Replace light switches with dimmer switches for interior ambient lighting. Dimmer switches come in multiple sizes and styles. They can add a new feel to current room decor, or be part of a remodelling project to change up the look of a home or room. Older dimmer switches consisted of a plate, that resembled the light switch plate, and a knob-like dial that allowed the lights to turn on at various levels providing very low amounts of light and gradually increasing to full strength. Newer models of dimmer switches include a sliding switch and large, flat switches.
- Skill level:
Things you need
- Measuring tape
- Dimmer switch
- Wire cutters
- Wire connectors
Measure the current light switches by using the measuring tape to determine the size of the light switch plate; the plastic or wood rectangular plate that attaches to the wall supporting the light switch. A typical single-switch light switch plate may measure 3.5-by-5.5 inches, for example. Write these measurements down for all switches that you will replace, then note whether the current switch has one, two or more light switches.
Purchase the desired dimmer switches (design preference) that fit, or are slightly larger than, the measurements of the previous light switches. This is important because if the dimmer switch plate is smaller than the current light switch plate, it is possible the wall behind it is not painted completely and this will show. The hole where the wires come out of the wall can also show.
Turn the power off for the room where a dimmer switch is to be installed. If the room contains more than one circuit breaker switch, be sure to turn off at least the circuit breaker for the switch you are replacing.
Remove the light switch plate using a flathead screwdriver. Remove the screws that hold the light switch in place; these are behind the switch plate, generally screwed into the wall or into the wall through a metal guide. Carefully pull the switch out of the hole in the wall, exposing the wires behind it.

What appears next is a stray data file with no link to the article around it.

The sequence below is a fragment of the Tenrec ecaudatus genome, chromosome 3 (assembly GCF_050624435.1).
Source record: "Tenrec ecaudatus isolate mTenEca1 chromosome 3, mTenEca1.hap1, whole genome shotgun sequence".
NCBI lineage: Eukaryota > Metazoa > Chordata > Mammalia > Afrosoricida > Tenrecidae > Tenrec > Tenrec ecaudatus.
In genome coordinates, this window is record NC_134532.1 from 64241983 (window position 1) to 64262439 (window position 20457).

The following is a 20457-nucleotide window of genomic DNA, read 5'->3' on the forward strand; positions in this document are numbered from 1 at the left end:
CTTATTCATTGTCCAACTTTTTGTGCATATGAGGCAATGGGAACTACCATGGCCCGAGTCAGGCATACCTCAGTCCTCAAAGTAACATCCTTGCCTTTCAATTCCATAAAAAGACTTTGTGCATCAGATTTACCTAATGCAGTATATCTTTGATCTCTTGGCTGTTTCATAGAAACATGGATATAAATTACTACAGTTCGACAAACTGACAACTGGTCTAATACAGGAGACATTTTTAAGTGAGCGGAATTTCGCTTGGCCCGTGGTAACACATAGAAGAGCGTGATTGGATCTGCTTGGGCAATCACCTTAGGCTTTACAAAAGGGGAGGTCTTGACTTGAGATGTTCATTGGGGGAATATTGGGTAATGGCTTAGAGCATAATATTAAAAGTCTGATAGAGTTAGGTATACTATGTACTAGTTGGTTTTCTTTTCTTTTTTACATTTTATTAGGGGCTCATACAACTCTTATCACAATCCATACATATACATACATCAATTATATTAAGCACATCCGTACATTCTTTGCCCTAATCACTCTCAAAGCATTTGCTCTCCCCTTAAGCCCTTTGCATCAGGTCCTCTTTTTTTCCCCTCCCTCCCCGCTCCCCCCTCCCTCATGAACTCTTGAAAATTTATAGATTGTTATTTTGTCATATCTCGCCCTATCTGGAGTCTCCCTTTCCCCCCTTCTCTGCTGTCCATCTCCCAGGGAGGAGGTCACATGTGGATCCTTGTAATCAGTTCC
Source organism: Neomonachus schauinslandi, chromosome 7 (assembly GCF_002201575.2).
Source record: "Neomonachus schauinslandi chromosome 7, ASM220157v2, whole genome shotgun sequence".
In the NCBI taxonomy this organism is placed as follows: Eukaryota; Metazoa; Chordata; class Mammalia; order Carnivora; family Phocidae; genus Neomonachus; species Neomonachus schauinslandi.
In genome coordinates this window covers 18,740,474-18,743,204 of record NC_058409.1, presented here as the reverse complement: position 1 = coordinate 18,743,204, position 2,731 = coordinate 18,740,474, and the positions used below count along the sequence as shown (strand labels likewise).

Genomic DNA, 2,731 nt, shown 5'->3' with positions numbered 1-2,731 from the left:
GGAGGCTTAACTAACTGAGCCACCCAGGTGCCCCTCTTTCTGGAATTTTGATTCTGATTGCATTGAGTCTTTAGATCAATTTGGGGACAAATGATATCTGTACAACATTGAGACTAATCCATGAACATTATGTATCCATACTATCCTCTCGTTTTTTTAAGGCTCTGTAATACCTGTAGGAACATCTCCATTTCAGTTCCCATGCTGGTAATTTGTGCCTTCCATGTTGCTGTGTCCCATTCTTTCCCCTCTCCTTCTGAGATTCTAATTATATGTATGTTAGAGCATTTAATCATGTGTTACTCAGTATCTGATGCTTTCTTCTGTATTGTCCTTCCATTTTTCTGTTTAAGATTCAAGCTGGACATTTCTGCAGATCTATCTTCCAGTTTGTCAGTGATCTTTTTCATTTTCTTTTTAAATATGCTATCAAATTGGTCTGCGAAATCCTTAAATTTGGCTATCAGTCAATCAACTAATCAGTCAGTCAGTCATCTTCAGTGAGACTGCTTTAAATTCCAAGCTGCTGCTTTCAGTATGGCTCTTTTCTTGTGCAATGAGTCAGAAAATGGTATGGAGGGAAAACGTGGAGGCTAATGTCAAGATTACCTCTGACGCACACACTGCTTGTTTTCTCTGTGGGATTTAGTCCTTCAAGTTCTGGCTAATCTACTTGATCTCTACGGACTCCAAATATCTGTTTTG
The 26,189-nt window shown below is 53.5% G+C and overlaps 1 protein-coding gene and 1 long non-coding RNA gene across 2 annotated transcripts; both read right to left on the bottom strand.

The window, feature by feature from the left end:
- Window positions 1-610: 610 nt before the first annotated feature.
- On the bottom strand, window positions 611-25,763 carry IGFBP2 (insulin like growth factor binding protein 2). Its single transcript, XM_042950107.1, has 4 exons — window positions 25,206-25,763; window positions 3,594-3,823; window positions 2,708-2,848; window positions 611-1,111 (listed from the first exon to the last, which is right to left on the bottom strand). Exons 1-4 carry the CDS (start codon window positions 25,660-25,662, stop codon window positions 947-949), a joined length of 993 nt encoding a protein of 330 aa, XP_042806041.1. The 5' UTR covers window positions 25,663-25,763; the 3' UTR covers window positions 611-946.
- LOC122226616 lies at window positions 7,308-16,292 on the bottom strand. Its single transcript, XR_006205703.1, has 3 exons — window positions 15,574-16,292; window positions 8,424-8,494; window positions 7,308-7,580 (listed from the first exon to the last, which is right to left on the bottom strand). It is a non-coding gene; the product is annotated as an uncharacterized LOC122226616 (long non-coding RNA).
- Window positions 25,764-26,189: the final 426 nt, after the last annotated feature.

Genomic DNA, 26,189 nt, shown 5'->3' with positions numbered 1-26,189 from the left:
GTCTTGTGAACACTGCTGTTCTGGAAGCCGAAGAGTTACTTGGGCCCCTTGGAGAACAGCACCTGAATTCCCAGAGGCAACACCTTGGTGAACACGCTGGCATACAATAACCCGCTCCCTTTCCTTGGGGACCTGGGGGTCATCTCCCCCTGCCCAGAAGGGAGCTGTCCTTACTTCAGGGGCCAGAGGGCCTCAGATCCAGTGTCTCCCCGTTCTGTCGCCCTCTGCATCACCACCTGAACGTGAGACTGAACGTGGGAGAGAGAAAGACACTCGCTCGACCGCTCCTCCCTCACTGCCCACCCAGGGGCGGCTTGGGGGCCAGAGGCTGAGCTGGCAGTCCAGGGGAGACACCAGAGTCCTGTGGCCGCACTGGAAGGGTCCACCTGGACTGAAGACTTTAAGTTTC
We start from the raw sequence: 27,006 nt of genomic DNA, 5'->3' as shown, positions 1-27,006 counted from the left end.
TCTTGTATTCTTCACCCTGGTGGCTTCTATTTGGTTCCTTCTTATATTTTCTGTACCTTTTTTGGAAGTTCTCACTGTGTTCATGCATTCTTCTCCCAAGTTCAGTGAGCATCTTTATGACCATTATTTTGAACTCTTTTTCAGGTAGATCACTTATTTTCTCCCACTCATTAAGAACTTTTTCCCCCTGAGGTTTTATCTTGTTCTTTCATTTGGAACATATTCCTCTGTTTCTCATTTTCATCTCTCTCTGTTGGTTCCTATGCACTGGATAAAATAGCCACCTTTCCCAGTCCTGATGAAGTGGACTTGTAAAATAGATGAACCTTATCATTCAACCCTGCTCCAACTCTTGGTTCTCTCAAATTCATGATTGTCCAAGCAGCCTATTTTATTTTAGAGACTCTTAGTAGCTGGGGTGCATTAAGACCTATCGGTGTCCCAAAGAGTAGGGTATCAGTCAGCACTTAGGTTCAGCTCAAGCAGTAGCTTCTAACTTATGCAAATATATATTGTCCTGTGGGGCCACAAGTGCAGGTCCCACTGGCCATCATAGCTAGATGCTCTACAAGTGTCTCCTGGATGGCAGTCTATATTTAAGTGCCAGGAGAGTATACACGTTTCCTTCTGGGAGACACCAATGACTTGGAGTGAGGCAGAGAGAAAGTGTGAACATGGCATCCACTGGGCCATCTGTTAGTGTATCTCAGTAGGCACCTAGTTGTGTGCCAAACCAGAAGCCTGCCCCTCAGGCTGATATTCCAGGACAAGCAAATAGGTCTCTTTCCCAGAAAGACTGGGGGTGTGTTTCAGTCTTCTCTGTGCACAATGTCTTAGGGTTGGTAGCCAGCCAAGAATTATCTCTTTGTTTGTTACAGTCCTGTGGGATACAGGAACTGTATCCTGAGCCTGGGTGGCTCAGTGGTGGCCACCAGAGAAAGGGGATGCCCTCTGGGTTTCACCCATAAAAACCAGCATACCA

Inspect, visually, the two black wires connecting to the light switch. If the copper ends are worn or old, it is best to cut the ends and strip about a half-inch from the black wire coating for fresh copper ends. If the copper ends seem in good condition, reuse them with the new dimmer switch.
Connect the ground wire to the ground pigtail on the new dimmer switch. The ground wire is usually coated in green and located in the wall with the two black wires. You'll find the ground pigtail on the back of the dimmer switch; it is usually copper. There will also be two black pigtails on the dimmer switch which you need to connect to the black wires using wire connectors.
Push the wires and the new dimmer switch into the hole in the wall, and secure the dimmer switch with screws as the previous light switch had been. Put the dimmer switch plate on, following manufacturer's instructions and diagram from the packaging, and secure with screws or as directed.
Turn the power back on to that switch or room. Test the dimmer switch by turning the lights on, and checking the various dimming levels using the new switch.
Tips and warnings
- Ensure the wire ends are concealed within the wire connectors for electrical safety. Always have another adult present when working with tools or electric parts and appliances.
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